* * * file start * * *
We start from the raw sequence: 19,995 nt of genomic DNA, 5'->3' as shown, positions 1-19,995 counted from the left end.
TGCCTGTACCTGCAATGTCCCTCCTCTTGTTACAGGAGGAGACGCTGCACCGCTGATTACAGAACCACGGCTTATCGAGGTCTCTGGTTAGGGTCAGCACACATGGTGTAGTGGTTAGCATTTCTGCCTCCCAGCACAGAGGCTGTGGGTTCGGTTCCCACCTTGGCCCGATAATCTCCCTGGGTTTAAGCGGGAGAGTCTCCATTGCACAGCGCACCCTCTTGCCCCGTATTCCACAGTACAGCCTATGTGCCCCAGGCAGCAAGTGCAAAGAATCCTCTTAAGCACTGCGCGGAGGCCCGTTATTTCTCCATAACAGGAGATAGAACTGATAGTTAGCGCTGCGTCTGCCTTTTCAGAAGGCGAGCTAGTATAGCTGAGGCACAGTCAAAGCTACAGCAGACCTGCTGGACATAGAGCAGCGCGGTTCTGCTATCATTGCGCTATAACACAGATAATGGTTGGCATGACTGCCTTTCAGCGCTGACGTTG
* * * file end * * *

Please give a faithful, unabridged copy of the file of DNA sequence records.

We start from the raw sequence: 19,995 nt of genomic DNA, 5'->3' as shown, positions 1-19,995 counted from the left end.
TGCCTGTACCTGCAATGTCCCTCCTCTTGTTACAGGAGGAGACGCTGCACCGCTGATTACAGAACCACGGCTTATCGAGGTCTCTGGTTAGGGTCAGCACACATGGTGTAGTGGTTAGCATTTCTGCCTCCCAGCACAGAGGCTGTGGGTTCGGTTCCCACCTTGGCCCGATAATCTCCCTGGGTTTAAGCGGGAGAGTCTCCATTGCACAGCGCACCCTCTTGCCCCGTATTCCACAGTACAGCCTATGTGCCCCAGGCAGCAAGTGCAAAGAATCCTCTTAAGCACTGCGCGGAGGCCCGTTATTTCTCCATAACAGGAGATAGAACTGATAGTTAGCGCTGCGTCTGCCTTTTCAGAAGGCGAGCTAGTATAGCTGAGGCACAGTCAAAGCTACAGCAGACCTGCTGGACATAGAGCAGCGCGGTTCTGCTATCATTGCGCTATAACACAGATAATGGTTGGCATGACTGCCTTTCAGCGCTGACGTTG